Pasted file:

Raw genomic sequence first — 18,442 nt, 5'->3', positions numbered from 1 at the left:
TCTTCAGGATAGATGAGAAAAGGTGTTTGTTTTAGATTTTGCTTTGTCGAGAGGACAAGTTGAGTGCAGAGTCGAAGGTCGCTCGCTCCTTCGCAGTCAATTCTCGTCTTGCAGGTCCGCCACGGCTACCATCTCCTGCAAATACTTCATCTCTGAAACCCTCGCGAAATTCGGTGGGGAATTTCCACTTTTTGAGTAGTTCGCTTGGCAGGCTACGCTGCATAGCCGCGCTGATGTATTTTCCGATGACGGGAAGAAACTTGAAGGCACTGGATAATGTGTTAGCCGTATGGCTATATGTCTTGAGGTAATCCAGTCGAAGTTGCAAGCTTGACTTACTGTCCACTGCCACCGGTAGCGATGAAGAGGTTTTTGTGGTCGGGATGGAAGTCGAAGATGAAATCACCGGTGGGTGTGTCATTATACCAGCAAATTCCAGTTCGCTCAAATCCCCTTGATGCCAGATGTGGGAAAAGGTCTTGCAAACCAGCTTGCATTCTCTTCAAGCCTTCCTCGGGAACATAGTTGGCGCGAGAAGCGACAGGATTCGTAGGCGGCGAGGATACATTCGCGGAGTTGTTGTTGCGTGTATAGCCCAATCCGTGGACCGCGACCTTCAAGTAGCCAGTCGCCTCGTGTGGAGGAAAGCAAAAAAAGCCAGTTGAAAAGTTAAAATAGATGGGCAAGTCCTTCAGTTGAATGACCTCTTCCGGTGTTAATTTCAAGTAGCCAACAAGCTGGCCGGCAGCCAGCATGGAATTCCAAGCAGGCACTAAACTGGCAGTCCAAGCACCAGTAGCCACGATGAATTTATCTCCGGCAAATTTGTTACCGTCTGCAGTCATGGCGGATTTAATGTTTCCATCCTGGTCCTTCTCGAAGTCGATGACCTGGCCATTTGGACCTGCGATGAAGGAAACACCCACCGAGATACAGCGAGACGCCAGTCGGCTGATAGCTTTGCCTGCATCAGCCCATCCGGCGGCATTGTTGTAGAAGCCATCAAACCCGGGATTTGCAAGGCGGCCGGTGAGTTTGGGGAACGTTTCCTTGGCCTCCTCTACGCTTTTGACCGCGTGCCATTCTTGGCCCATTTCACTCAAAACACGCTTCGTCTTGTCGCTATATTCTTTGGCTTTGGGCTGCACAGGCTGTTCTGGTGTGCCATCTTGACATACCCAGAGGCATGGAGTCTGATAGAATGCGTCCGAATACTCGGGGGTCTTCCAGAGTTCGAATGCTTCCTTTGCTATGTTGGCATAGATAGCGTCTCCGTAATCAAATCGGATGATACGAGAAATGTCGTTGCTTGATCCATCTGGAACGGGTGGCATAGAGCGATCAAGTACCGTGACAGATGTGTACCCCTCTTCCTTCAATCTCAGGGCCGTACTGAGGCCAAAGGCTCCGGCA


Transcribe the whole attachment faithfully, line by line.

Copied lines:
Raw genomic sequence first — 18,442 nt, 5'->3', positions numbered from 1 at the left:
TCTTCAGGATAGATGAGAAAAGGTGTTTGTTTTAGATTTTGCTTTGTCGAGAGGACAAGTTGAGTGCAGAGTCGAAGGTCGCTCGCTCCTTCGCAGTCAATTCTCGTCTTGCAGGTCCGCCACGGCTACCATCTCCTGCAAATACTTCATCTCTGAAACCCTCGCGAAATTCGGTGGGGAATTTCCACTTTTTGAGTAGTTCGCTTGGCAGGCTACGCTGCATAGCCGCGCTGATGTATTTTCCGATGACGGGAAGAAACTTGAAGGCACTGGATAATGTGTTAGCCGTATGGCTATATGTCTTGAGGTAATCCAGTCGAAGTTGCAAGCTTGACTTACTGTCCACTGCCACCGGTAGCGATGAAGAGGTTTTTGTGGTCGGGATGGAAGTCGAAGATGAAATCACCGGTGGGTGTGTCATTATACCAGCAAATTCCAGTTCGCTCAAATCCCCTTGATGCCAGATGTGGGAAAAGGTCTTGCAAACCAGCTTGCATTCTCTTCAAGCCTTCCTCGGGAACATAGTTGGCGCGAGAAGCGACAGGATTCGTAGGCGGCGAGGATACATTCGCGGAGTTGTTGTTGCGTGTATAGCCCAATCCGTGGACCGCGACCTTCAAGTAGCCAGTCGCCTCGTGTGGAGGAAAGCAAAAAAAGCCAGTTGAAAAGTTAAAATAGATGGGCAAGTCCTTCAGTTGAATGACCTCTTCCGGTGTTAATTTCAAGTAGCCAACAAGCTGGCCGGCAGCCAGCATGGAATTCCAAGCAGGCACTAAACTGGCAGTCCAAGCACCAGTAGCCACGATGAATTTATCTCCGGCAAATTTGTTACCGTCTGCAGTCATGGCGGATTTAATGTTTCCATCCTGGTCCTTCTCGAAGTCGATGACCTGGCCATTTGGACCTGCGATGAAGGAAACACCCACCGAGATACAGCGAGACGCCAGTCGGCTGATAGCTTTGCCTGCATCAGCCCATCCGGCGGCATTGTTGTAGAAGCCATCAAACCCGGGATTTGCAAGGCGGCCGGTGAGTTTGGGGAACGTTTCCTTGGCCTCCTCTACGCTTTTGACCGCGTGCCATTCTTGGCCCATTTCACTCAAAACACGCTTCGTCTTGTCGCTATATTCTTTGGCTTTGGGCTGCACAGGCTGTTCTGGTGTGCCATCTTGACATACCCAGAGGCATGGAGTCTGATAGAATGCGTCCGAATACTCGGGGGTCTTCCAGAGTTCGAATGCTTCCTTTGCTATGTTGGCATAGATAGCGTCTCCGTAATCAAATCGGATGATACGAGAAATGTCGTTGCTTGATCCATCTGGAACGGGTGGCATAGAGCGATCAAGTACCGTGACAGATGTGTACCCCTCTTCCTTCAATCTCAGGGCCGTACTGAGGCCAAAGGCTCCGGCA